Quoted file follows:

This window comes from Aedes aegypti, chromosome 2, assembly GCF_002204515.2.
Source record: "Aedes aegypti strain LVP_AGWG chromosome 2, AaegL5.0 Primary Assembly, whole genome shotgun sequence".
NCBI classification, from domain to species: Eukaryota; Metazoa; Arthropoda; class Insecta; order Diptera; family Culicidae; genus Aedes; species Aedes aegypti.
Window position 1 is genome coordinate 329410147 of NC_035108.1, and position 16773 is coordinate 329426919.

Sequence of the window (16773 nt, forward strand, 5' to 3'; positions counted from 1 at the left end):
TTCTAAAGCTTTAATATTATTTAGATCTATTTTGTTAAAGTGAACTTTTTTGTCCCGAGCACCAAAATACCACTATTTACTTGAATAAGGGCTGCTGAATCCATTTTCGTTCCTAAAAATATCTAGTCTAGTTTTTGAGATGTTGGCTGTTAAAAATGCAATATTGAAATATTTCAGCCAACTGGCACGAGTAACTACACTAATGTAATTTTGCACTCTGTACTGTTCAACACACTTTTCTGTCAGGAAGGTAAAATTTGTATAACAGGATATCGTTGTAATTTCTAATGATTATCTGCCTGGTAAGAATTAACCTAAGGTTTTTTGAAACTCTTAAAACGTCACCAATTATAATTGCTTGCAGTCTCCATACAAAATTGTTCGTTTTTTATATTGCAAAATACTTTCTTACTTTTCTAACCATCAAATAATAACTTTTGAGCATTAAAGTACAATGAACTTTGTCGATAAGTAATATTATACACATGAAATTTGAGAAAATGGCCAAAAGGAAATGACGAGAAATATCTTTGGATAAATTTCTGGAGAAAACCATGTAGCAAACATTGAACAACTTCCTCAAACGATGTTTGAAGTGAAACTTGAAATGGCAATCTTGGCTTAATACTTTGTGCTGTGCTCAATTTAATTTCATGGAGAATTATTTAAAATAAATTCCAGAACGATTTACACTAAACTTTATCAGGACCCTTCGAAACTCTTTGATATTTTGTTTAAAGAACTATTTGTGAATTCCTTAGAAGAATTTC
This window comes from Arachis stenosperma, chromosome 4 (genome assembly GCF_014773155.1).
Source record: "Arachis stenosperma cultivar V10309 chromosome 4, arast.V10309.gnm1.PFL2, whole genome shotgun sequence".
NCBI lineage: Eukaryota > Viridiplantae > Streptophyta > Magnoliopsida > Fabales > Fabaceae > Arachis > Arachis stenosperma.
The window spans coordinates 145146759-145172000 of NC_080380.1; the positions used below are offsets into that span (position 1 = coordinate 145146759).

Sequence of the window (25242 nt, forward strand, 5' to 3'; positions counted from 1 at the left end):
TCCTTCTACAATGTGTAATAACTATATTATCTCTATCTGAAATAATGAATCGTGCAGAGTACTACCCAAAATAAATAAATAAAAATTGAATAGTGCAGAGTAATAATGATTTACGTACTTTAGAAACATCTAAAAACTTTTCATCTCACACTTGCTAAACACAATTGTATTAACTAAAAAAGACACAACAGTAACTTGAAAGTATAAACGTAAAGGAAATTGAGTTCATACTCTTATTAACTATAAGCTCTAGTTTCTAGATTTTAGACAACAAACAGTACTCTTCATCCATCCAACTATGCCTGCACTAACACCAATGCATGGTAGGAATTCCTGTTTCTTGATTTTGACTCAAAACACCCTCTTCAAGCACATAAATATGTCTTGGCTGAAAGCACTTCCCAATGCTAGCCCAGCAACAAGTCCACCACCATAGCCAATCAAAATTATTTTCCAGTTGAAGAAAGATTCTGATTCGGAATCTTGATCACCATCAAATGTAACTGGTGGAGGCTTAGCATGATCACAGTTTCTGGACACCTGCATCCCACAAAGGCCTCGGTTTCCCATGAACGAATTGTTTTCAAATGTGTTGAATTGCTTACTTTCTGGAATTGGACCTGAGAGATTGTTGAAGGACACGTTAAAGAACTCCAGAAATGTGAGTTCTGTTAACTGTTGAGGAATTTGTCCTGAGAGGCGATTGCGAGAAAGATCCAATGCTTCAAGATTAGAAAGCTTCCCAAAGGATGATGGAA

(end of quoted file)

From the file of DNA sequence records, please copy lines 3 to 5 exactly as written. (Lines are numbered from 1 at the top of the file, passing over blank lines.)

NCBI classification, from domain to species: Eukaryota; Metazoa; Arthropoda; class Insecta; order Diptera; family Culicidae; genus Aedes; species Aedes aegypti.
Window position 1 is genome coordinate 329410147 of NC_035108.1, and position 16773 is coordinate 329426919.

Sequence of the window (16773 nt, forward strand, 5' to 3'; positions counted from 1 at the left end):